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"Virginia Mayor floats ideas to get air service truly soaring"

Saturday, August 5, 2000

Mayor floats ideas to get air service truly soaring
Inexpensive, one-way flights to Washington a goal, he says
Better air service will make the airport more useful and aid the valley's
economic development initiatives, officials said.
The Roanoke (VA) Times

   Roanoke's oft-criticized air service must be improved, say the city's new
mayor and vice mayor, and they are are pushing ideas to help improve it.

    Mayor Ralph Smith said he thinks local leaders should find a way to
attract a major airline to provide a continuous, $99, one-way daily fare
from Roanoke to Washington, D.C.

    Smith, during a recent City Council retreat at Smith Mountain Lake, said
the $99 flight could make it affordable for people in the Roanoke Valley to
fly to Washington to get connector flights elsewhere. Smith also said lower
air fare could make it affordable for people to work high-paying jobs in
Washington while making their home in the Roanoke Valley.

    "That's what we want isn't it? " Smith asked another councilman. "People
building their big homes here in Roanoke and increasing our tax base."

    Many in the Roanoke area drive to the airport in Greensboro, N.C., to
fly because the fares there are so much lower than Roanoke's.

    Lyle Sumek, a North Carolina-based consultant who facilitated the
council retreat, flies all over the country to serve clients every year. He
said the valley's air service is poor.

    Smith and Vice Mayor Bill Carder took note of Sumek's opinion. They
believe there are ways for the Roanoke Regional Airport to become more

    Better air service will make the airport more useful and aid the
valley's economic development initiatives by making it easier for people to
get in and out of the area, they said.

    Carder, general manager of Roanoke's Patrick Henry Hotel, said he often
drives to Greensboro to get flights even though he'd rather do business with
the Roanoke Airport. The savings are too substantial to pass up, he said.

    Roanoke's public airport could improve its service if local leaders took
a lesson from Eugene, Ore., Carder said. Eugene - a community with
demographics similar to Roanoke's - started a "travel bank" program last
year through a partnership between its municipally owned airport and the
Eugene Area Chamber of Commerce.

    The chamber sold local corporations and businesses on making an annual
commitment of funds for air service. The private sector agreed to deposit
$500,000 annually in the travel bank fund.

    America West airline then agreed to provide a low-cost fare for nonstop
service to Phoenix, a city that Eugene's business community needed better
access to. Several months later, Eugene used a second travel bank campaign
to lure another airline, Horizon, which provides nonstop service to Los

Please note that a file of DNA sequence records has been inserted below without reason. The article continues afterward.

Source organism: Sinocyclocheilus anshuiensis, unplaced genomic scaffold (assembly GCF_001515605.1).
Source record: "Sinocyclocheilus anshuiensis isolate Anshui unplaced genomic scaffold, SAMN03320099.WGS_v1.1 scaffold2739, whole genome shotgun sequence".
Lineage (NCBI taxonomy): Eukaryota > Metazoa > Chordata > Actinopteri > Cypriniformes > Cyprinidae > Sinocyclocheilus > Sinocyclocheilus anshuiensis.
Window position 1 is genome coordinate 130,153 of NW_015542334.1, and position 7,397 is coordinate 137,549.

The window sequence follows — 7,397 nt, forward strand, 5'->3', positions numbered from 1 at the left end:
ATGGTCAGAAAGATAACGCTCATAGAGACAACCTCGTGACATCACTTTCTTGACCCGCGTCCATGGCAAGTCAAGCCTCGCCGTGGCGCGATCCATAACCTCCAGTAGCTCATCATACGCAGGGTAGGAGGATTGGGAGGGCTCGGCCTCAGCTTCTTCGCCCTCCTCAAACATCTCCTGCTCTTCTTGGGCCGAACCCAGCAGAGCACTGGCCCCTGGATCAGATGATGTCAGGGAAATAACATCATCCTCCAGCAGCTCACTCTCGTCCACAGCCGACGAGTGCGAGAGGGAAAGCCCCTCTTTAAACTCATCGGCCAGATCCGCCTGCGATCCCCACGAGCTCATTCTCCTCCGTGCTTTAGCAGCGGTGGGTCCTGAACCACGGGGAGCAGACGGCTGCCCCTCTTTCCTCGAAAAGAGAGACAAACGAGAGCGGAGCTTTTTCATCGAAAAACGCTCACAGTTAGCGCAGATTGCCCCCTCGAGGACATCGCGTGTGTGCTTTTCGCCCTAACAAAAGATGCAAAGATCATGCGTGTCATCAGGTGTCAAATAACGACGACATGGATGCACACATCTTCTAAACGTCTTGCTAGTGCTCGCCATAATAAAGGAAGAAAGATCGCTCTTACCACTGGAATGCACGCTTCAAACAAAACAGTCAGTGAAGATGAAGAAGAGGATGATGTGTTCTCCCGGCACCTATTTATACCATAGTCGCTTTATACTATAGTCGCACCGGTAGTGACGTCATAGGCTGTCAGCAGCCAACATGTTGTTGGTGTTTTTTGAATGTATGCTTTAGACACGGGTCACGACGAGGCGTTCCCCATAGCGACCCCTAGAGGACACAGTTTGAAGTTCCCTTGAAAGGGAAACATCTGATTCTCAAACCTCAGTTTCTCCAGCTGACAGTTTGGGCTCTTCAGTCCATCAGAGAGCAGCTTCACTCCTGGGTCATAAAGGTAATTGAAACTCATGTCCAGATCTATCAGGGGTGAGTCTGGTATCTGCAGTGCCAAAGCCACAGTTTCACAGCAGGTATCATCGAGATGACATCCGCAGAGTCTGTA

Angeles, said Terry Connolly, government affairs director for the Eugene

    The funds are set up to guarantee profitability for the airlines. The
businesses put the money in and, as their employees travel, their flight
costs are deducted from the fund. Eugene's travel bank includes a commitment
from the Eugene Airport to support each new airline service for two years
with annual marketing budgets of $300,000.

    "The private sector here was receptive," Connolly said. "It demonstrated
the business community's desire to have better air service."

    Jackie Shuck, executive director of the Roanoke Regional Airport, is
familiar with Eugene's successful program, which has received nationwide

    Shuck said a similar program could work in the Roanoke Valley, but she
said she thinks the business community, if it decides to make a commitment,
must specify a city for nonstop service from Roanoke.

    Shuck said New York City might be a possible place for Roanoke leaders
to start. The Roanoke Airport has no nonstop flights to New York, but does
have them to other major cities such as Washington and Atlanta.

    Shuck said the keys to the success of the Eugene program are the
financial commitment from the private sector and the commitment from
businesses to use a particular airline.

    The airlines agree to come to a midsized airport with the understanding
that a customer base will follow. Businesses lock their employees into
flights with those airlines on company travel, preventing them from going to
another airport to take advantage of frequent flier points.

    With a similar assurance in Roanoke, a travel bank program could work,
she said.

    But it will take time, she said.

    "It will not fix all of the service woes," Shuck said. "You have to take
it one city at a time."

    Carder is ready to begin the process.

    Smith recently appointed Carder chairman of the city Economic
Development Commission, a group that has met only a couple of the times in
the past few years. Carder said he plans to convene quarterly meetings, and
improving local air service will be one of the first items of business.


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